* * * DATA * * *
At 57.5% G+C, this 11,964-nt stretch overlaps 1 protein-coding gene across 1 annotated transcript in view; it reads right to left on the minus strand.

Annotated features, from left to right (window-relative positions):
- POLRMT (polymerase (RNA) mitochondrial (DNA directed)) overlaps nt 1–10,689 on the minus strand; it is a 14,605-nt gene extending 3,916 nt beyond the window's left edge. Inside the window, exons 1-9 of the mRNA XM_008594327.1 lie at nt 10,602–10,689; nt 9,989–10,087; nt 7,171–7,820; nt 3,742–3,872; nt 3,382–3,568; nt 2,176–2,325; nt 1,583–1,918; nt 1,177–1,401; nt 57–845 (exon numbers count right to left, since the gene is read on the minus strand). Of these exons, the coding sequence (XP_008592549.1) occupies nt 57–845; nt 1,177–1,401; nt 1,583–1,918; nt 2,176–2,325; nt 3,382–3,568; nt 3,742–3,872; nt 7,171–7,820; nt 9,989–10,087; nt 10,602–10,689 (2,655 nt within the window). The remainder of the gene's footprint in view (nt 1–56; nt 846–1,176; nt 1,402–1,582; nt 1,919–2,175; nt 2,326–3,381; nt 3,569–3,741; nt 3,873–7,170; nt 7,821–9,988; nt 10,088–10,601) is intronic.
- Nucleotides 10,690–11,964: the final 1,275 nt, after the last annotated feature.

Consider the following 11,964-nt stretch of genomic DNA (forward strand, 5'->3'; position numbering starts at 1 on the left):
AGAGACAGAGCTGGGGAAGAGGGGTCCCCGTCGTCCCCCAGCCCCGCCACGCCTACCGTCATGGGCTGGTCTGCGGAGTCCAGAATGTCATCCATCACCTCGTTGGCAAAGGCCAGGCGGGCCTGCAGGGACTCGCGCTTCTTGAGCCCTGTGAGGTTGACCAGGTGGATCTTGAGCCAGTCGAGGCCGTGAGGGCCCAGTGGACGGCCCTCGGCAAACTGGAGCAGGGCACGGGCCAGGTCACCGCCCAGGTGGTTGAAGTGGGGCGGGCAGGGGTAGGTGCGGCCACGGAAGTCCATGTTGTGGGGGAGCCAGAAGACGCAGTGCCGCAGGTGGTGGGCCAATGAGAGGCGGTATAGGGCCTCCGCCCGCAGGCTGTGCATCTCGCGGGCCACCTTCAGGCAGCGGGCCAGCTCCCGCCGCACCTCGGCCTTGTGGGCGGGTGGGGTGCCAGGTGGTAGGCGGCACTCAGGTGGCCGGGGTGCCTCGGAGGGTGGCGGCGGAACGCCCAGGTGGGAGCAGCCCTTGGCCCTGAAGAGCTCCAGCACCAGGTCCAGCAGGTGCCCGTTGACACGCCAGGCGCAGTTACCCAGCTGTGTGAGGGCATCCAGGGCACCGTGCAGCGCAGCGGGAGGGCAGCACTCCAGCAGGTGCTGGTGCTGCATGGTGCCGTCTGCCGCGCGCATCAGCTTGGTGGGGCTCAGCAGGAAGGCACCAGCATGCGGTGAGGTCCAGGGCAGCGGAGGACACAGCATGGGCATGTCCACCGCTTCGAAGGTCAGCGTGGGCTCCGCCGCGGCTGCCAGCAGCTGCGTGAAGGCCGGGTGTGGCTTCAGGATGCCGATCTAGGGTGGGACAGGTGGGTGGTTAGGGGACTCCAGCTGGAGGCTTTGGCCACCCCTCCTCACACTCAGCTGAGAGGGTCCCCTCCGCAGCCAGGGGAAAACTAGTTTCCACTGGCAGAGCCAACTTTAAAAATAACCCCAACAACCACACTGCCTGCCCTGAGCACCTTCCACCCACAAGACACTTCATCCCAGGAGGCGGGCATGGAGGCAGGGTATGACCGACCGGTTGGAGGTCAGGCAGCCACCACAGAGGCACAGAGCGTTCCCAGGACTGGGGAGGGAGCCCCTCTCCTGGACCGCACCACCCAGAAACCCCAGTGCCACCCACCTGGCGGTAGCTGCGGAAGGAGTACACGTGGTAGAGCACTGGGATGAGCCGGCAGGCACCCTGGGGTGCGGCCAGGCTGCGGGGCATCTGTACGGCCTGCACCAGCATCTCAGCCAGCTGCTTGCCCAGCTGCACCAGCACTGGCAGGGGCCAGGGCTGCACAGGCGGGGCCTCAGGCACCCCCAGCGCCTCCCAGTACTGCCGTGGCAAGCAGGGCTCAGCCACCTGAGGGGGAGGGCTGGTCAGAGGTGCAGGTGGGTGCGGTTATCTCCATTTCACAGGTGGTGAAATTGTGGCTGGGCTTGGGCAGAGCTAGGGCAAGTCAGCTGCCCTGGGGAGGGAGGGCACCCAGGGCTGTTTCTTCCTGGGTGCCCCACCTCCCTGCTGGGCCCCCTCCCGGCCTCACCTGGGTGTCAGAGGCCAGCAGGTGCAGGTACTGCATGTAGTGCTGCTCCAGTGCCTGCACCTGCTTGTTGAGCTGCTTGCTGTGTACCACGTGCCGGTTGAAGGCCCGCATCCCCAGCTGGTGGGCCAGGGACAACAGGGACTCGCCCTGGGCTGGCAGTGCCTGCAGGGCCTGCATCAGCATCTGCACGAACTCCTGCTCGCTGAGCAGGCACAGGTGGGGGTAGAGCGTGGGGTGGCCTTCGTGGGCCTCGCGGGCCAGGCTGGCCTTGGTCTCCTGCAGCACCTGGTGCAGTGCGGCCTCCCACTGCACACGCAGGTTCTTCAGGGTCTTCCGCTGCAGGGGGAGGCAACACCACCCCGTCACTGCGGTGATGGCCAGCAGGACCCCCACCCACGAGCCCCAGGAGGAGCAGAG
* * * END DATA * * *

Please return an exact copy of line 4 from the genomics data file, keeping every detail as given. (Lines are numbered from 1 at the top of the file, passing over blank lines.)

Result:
- Nucleotides 10,690–11,964: the final 1,275 nt, after the last annotated feature.